BBC Panorama under attack for its false portrayal of GM aubergines in Bangladesh as a ‘success’

By GM Watch

BBC Panorama’s programme, “GM Food: Cultivating Fear”, has come under attack from a Bangladeshi journalist for falsely portraying Bt brinjal (eggplant/aubergine) cultivation in Bangladesh as a success. The programme, which aired on 8 June, featured pro-GMO campaigner Mark Lynas visiting a Bt insecticidal brinjal field and enthusing about the performance of the crop, which was claimed to reduce insecticide sprays and help farmers avoid the effects of pesticide poisoning.

Faisal Rahman, staff correspondent for the United News of Bangladesh (UNB), contacted GMWatch after watching the programme, which he felt “denied the reality of losses the farmers of Bangladesh incurred by cultivating Bt brinjal”. Out of concern for the farmers, Rahman wanted to set the record straight. His evidence, together with subsequent investigations by GMWatch, casts serious doubt on the credibility of the BBC Panorama programme.

Faisal Rahman is the author of a report for UNB on the second year of Bt brinjal cultivation in Bangladesh, titled “Bt brinjal turns out to be ‘upset case’ for famers”. The report, published in March this year, was based on field visits and telephone interviews with farmers growing Bt brinjal. The report concluded, “The cultivation of genetically engineered Bt brinjal in the country’s several districts has cost the farmers their fortunes again this year as the plants have either died out prematurely or fruited very insignificantly compared to the locally available varieties.”

Faisal Rahman’s findings

As part of his research for the story, Faisal Rahman interviewed 40 farmers out of a total of 108 growing Bt brinjal this year. He obtained the list of farmers growing Bt brinjal from the Bangladesh Agricultural Research Institute (BARI), which is supervising the Bt brinjal project, and had no prior information about the farmers’ experiences with the crop. He visited 12 fields himself and talked to the other farmers over the phone. According to his research, 32 out of the 40 farmers found serious problems with Bt brinjal. For example, farmers Mohammad Haminur Rahman and Mohammad Mobarak Hossain of Sherpur Sadar upazila (sub-district) said they harvested 8-10 maunds (1 maund is around 80 lb) of Bt brinjal three months after the planting, less than half the amount that could be harvested from a local brinjal field of the same size in the same time scale. Ramzan Ali of Jhikargachha upazila in Jessore said most of the Bt brinjal plants in his field had died.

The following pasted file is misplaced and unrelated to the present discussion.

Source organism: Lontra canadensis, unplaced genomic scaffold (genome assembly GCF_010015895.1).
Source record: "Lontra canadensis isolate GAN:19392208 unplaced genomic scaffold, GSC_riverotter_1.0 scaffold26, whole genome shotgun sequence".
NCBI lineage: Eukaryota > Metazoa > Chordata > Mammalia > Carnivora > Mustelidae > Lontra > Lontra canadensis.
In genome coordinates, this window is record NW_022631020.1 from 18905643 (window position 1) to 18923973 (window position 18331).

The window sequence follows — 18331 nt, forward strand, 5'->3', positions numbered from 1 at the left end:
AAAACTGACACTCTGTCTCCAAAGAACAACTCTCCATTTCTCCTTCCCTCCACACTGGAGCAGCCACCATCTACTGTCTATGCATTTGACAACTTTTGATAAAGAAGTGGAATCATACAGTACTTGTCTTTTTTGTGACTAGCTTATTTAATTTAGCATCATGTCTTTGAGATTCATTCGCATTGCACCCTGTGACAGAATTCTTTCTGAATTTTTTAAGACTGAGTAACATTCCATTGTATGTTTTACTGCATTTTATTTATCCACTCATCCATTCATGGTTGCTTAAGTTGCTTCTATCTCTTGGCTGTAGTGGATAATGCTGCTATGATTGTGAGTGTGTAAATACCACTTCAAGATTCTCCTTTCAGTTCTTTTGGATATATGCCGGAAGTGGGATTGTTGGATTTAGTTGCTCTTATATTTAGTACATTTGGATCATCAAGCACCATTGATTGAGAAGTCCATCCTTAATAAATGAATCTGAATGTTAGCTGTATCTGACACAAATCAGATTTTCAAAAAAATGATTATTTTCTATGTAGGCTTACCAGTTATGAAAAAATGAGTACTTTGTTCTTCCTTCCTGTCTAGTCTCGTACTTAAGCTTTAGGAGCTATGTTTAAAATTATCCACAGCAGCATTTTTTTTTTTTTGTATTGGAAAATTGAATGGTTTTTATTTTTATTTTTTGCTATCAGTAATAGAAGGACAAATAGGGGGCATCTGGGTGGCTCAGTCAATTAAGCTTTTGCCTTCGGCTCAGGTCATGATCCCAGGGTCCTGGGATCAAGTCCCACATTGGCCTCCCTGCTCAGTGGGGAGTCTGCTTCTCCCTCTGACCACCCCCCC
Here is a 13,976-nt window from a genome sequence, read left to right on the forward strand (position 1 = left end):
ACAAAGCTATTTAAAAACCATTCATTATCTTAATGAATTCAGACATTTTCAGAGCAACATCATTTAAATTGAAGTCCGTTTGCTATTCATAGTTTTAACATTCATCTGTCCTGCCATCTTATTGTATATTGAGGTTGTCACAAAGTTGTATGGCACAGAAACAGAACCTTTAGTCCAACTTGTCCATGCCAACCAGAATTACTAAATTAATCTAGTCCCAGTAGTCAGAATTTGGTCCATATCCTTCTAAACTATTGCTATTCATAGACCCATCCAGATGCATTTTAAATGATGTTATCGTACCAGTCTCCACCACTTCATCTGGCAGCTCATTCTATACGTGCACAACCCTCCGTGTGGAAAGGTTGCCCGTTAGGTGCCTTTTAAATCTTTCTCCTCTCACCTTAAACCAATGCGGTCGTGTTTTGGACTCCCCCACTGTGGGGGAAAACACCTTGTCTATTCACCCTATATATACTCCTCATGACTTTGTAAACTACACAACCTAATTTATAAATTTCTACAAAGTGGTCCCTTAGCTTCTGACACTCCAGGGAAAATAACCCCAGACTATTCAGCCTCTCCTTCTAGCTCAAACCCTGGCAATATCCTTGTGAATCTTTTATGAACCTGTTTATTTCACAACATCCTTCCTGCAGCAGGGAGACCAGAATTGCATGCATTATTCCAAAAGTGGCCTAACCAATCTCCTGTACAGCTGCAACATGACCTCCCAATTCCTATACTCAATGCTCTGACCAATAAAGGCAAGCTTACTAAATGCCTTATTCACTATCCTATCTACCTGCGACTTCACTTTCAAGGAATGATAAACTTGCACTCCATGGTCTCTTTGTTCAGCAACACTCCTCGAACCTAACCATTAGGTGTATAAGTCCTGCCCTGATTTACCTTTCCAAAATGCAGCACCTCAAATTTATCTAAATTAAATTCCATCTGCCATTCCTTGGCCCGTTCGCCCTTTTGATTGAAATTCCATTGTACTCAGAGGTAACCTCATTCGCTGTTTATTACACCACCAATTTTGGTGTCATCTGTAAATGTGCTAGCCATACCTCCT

Faisal Rahman says he did not publish the 32 out of 40 figure because he suspected that the real number of farmers facing loss could have been far higher.

Some of the farmers told Rahman that BARI had strictly forbidden them to talk to journalists. In one case he felt that this influenced the story he was told. “I called a farmer in Jessore. He was in town but one of his brothers was looking after the Bt brinjal field. He said some plants in their field had died but his brother could tell me more. He gave me his brother’s number and I called him instantly. His brother said the Bt brinjal was performing well.”


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Call from BBC Panorama

On 16 April, a few weeks after his UNB report was published, Faisal Rahman was called by the BBC Panorama producer and researcher Joseph McAuley. McAuley introduced himself as a BBC journalist interested in investigating the debate on Bt brinjal’s performance at farmer level.

According to Rahman, McAuley asked for his help in visiting some of the Bt brinjal fields mentioned in the UNB report.

Rahman says, “I welcomed him, but with caution.” He hoped that a BBC investigation would cross-check and verify the claims he had made in his own reports, lending them the added credibility of a BBC investigation. Rahman was confident that a truly independent investigation would do just that.